12 Interrupts (contd..) Treatment of an interrupt-service routine is very similar to that of a subroutine. However there are significant differences: A subroutine performs a task that is required by the calling program. Interrupt-service routine may not have anything in common with the program it interrupts. Interrupt-service routine and the program that it interrupts may belong to different users. As a result, before branching to the interrupt-service routine, not only the PC, but other information such as condition code flags, and processor registers used by both the interrupted program and the interrupt service routine must be stored. This will enable the interrupted program to resume execution upon return from interrupt service routine.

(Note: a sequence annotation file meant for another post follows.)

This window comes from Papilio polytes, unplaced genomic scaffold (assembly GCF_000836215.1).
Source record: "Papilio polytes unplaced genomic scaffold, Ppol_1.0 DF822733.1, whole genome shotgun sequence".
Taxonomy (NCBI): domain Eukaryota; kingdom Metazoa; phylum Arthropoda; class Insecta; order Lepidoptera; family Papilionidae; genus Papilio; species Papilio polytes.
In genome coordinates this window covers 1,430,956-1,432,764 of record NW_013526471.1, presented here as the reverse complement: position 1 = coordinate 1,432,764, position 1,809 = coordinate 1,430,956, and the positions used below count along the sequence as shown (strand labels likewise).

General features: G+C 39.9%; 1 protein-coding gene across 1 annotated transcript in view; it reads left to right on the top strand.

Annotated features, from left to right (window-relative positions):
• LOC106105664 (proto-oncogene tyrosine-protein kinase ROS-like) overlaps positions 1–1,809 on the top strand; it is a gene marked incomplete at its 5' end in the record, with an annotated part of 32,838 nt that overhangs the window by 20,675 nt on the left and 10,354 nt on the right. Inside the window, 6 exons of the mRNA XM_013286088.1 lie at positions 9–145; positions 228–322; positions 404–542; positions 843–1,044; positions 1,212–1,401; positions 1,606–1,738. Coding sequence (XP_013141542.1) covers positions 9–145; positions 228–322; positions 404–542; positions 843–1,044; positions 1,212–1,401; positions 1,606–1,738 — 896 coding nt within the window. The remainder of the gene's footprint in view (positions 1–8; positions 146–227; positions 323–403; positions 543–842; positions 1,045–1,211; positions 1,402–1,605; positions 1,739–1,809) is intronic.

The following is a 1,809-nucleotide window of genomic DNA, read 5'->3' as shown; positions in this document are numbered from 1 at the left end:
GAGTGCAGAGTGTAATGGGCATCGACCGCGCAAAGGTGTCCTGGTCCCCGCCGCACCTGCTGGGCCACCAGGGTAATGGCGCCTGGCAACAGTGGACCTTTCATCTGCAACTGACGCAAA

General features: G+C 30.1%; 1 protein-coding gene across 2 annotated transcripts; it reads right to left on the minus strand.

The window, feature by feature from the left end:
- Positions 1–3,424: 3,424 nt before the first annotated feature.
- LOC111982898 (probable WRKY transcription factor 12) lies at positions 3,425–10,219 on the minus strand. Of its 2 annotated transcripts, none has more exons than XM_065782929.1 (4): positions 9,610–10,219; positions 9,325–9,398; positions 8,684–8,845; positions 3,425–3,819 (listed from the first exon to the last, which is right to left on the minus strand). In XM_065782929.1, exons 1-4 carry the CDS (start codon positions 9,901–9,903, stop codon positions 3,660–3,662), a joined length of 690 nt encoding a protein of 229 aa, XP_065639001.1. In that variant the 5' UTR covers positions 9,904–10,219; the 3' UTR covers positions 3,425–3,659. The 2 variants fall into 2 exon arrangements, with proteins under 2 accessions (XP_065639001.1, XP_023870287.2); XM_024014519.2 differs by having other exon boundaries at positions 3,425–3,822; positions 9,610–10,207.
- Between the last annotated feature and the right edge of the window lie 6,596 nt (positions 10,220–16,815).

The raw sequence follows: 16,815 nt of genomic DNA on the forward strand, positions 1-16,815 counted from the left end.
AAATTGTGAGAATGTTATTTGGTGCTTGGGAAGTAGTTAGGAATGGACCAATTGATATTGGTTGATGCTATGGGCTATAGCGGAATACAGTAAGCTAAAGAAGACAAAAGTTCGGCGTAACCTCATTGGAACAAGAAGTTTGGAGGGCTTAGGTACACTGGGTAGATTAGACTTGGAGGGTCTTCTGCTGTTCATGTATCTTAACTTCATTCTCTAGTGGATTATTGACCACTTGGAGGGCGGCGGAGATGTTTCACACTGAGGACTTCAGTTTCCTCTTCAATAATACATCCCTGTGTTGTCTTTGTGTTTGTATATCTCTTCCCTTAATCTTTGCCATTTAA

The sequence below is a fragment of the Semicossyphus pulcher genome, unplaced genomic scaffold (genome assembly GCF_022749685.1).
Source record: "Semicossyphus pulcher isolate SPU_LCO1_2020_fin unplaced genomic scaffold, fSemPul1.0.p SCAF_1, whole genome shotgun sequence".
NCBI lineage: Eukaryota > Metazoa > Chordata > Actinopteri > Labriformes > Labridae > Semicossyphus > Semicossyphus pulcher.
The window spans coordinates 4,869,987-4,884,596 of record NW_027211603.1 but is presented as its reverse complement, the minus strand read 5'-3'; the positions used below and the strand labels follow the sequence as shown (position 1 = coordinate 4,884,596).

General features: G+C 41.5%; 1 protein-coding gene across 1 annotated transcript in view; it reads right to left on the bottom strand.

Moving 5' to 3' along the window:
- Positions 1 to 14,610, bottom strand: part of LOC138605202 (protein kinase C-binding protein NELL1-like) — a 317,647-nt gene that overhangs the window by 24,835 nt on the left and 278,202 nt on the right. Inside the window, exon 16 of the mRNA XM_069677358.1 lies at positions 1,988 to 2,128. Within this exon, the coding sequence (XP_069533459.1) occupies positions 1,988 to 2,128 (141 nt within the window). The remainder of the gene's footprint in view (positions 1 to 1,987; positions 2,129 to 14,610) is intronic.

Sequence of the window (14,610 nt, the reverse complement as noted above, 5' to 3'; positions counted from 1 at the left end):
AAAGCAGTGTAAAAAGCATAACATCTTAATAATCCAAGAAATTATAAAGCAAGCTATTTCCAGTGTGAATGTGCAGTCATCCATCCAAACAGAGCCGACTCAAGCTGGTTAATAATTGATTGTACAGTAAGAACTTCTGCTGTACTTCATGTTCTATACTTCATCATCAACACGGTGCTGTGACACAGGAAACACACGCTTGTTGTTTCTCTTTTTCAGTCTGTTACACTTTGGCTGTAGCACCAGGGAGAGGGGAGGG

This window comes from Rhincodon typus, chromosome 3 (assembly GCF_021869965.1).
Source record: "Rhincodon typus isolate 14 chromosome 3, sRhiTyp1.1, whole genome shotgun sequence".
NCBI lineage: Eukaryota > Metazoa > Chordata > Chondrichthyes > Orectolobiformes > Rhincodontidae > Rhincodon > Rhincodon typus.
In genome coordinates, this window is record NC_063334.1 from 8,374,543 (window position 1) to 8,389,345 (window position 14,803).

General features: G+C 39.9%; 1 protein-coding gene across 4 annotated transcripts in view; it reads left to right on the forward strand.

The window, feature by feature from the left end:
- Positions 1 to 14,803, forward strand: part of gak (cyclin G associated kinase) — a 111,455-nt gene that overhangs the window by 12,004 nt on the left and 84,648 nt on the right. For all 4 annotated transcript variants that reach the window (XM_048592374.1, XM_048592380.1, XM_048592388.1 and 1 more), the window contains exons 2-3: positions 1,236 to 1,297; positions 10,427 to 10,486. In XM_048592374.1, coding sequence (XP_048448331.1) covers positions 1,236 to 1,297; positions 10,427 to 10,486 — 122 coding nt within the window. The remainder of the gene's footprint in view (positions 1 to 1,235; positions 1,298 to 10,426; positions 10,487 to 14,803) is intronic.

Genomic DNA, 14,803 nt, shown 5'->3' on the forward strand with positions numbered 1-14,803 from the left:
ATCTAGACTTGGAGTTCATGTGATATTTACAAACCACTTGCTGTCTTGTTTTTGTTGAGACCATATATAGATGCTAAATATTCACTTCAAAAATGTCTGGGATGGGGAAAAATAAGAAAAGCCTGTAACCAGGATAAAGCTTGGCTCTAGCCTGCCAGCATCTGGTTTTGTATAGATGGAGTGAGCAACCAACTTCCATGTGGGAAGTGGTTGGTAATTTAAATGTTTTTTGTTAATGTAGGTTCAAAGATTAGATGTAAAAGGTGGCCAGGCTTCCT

13 Interrupts (contd..) Saving and restoring information can be done automatically by the processor or explicitly by program instructions. Saving and restoring registers involves memory transfers: Increases the total execution time. Increases the delay between the time an interrupt request is received, and the start of execution of the interrupt-service routine. This delay is called interrupt latency. In order to reduce the interrupt latency, most processors save only the minimal amount of information: This minimal amount of information includes Program Counter and processor status registers. Any additional information that must be saved, must be saved explicitly by the program instructions at the beginning of the interrupt service routine.